Trump’s America: Was it worth it?

Tina Duoibes, Editor-In-Chief

Like most Americans, I can recall the day President Trump was elected. I was in 8th grade at the time but for me the 2016 election was a catalyst for an early interest in politics. On Nov. 3 2016, I walked into Mrs. Divita’s social studies class and the election preoccupied conversations making the lesson plan irrelevant. Unsurprisingly, but most of my classmates that day were notably anxious about the chance of Donald Trump becoming the next President of the United States. To their dismay, throughout the day as the numbers piled in, their fears were gradually becoming their new reality. 

Fast forward 24 hours. Nov. 4 2016. I roamed into Mrs. Divita’s social studies class to a barrage of thoughts and emotions from my classmates. The most common emotions exerted that day were fear and uncertainty due to questionable ideology promoted throughout by Trump’s campaign. Today, as the 2020 presidential election approaches, I have a greater understanding of those emotions and like my classmates four-years ago. This election has brought me an ample amount of anxiety after taking a look and analyzing the events leading up to 2020.

In the first two years after the inauguration, the Mueller investigation monopolized the media attention of the presidency. The investigation surrounded suspicion of Russian interference in the election led by Robert Mueller. In true American fashion, suspicions of collusion varied. But for the most part, the vote was split down party lines in the House and Senate with Democrats primarily aiding support for the investigation. The Mueller Report was later released in Apr. 2019. Its findings concluded no sufficient evidence that the campaign “coordinated or conspired with the Russian government in its election-interference activities.” The release of the report gained national attention with countless American’s questioning the accuracy of the investigation. Further inquisitions were made due to President Trump’s involvement in the investigation and apparent obstruction within his administration.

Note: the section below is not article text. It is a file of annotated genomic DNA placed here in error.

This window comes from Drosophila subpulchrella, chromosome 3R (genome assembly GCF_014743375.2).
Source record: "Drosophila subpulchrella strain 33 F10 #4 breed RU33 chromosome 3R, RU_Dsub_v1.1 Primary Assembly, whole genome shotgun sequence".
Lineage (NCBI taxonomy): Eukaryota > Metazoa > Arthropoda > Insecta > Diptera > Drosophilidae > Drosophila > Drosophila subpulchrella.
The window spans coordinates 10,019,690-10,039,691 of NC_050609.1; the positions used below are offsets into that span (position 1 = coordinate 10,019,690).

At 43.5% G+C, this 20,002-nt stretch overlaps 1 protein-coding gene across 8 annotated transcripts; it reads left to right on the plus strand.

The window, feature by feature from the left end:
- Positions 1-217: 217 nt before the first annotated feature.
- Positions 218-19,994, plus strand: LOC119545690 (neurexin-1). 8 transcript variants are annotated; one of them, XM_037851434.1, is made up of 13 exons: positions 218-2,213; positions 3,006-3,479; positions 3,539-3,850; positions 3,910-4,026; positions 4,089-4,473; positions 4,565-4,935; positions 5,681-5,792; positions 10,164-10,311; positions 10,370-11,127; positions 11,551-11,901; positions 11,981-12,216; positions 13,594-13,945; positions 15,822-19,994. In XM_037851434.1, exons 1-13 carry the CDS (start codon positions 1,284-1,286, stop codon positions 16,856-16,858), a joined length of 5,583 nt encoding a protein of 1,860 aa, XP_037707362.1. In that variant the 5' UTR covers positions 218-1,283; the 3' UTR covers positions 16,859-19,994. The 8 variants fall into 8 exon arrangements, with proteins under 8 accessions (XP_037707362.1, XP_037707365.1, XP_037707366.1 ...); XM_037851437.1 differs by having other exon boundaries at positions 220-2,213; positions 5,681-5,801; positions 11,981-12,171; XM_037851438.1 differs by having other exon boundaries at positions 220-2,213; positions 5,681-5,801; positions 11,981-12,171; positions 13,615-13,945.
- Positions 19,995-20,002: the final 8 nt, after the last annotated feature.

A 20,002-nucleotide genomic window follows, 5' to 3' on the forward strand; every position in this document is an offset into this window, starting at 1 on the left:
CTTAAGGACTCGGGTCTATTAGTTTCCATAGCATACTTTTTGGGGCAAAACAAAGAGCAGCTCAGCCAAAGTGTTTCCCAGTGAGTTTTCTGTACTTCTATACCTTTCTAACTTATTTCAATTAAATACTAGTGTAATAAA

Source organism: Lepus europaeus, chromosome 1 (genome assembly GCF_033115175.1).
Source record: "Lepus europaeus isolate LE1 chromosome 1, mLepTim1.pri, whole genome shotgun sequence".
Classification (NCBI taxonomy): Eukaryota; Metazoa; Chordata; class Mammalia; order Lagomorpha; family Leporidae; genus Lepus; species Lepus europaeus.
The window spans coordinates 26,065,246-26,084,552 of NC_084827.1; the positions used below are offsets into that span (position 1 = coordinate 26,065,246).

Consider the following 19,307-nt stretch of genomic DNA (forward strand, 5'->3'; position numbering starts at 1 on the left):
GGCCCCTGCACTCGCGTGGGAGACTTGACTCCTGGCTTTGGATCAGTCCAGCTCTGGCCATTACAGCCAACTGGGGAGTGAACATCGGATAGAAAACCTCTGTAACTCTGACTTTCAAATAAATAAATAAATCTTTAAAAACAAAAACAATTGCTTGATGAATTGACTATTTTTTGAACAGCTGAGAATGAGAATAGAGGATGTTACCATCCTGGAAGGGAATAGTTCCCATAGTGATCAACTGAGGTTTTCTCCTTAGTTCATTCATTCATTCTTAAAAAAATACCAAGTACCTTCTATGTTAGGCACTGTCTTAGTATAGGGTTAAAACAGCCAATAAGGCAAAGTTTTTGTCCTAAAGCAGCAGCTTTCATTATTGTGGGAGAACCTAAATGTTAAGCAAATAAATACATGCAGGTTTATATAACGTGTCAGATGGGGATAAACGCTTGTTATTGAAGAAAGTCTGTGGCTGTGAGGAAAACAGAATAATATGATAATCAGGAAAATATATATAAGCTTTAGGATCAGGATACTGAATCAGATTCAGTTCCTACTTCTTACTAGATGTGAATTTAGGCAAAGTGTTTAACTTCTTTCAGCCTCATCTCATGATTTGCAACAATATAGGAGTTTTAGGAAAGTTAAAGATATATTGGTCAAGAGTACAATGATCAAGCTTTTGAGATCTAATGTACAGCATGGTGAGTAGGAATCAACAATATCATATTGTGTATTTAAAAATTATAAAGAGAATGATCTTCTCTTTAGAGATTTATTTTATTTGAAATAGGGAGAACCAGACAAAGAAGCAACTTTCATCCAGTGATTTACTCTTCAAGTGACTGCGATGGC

However, farther looking back in President Trump’s first days, his first step taken in his presidency incited anything but peace when he pulled out of the Paris Climate Agreement signed by President Obama and later in 2018, the Iran Nuclear Deal. In the first-term, President Trump definitely kept his promise to Americans surrounding his plans to build a wall stretching across the southern border. According to the New York Times, 371 miles of border barrier has been built. However, where is the money coming from? It’s coming from taxpayers, not Mexico. A decision that aided less controversy was President Trump’s decision to recognize Jerusalem as the capital of Israel. Soon after, President Trump announced moving the US Embassy previously located in Tel Aviv to Jerusalem. President Trump claimed this to be peaceful recognition solidified a promise kept to ensure peace with Israel and the Middle East. 

In the fall of 2019, anger, frustration, and suspicion from the House Democrats finally boiled over, and impeachment inquiries were in full force. On Dec. 19 2019 the House of Representatives voted to impeach President Trump. However, he was acquitted by the Senate a little over a month later. For the American people, 2020 has arguably been one of the most stress-inducing and controversial years in the past few decades. President Trump started the year off with an extremely controversial war powers decision. On Jan. 3 President Trump announced that he ordered an airstrike that killed the Dictator General Solemani of Iran. Media outrage flooded news networks as many saw this attack as another “abuse of war power.” The controversy surrounded whether Iran posed an imminent threat to American as justification for the assassination of General Solemani.

Today, we are still in the midst of a pandemic that according to the Center for Disease Control, claimed the lives of over 200,000 Americans. In Sept. of this year, the media frenzy attacked the administration after President Trump admitted to downplaying the severity of the coronavirus in an interview with journalist Bob Woodward. The administration has stated multiple times that they are working towards a vaccine with companies like Johnson & Johnson that should be in its final stages by the end of the year. However, as it stands a day no updates have been made about the vaccine timeline or reassurance about the efficacy of the vaccine. During the widespread panic, high infection peaks, and school shutdowns, I especially believe that this administration should have been more transparent with the American people regarding safety regulations in the early months and establishing a mask mandate.

Right now civic education is vital to function in our society. Today, there are several ways to cast your vote and participate in elections. Don’t let it pass you by. We are a nation divided and Donald Trump has been a catalyst for hyperpolarization within the government and within the nation as a whole. The violence, hate, and fear within our country must stop and the first step towards composure is getting Trump out of office. 

Analyzing these last for years I ask myself: Did President Trump deliver on his promises? Debatable. Did President Trump only succeed in dividing our country to the highest degree imaginable? Absolutely. Is Trump’s America worthy of another four years? In my opinion, no, I rue the day Donald Trump was elected. Get educated, form your opinion, be willing to change your mind, and most importantly go vote.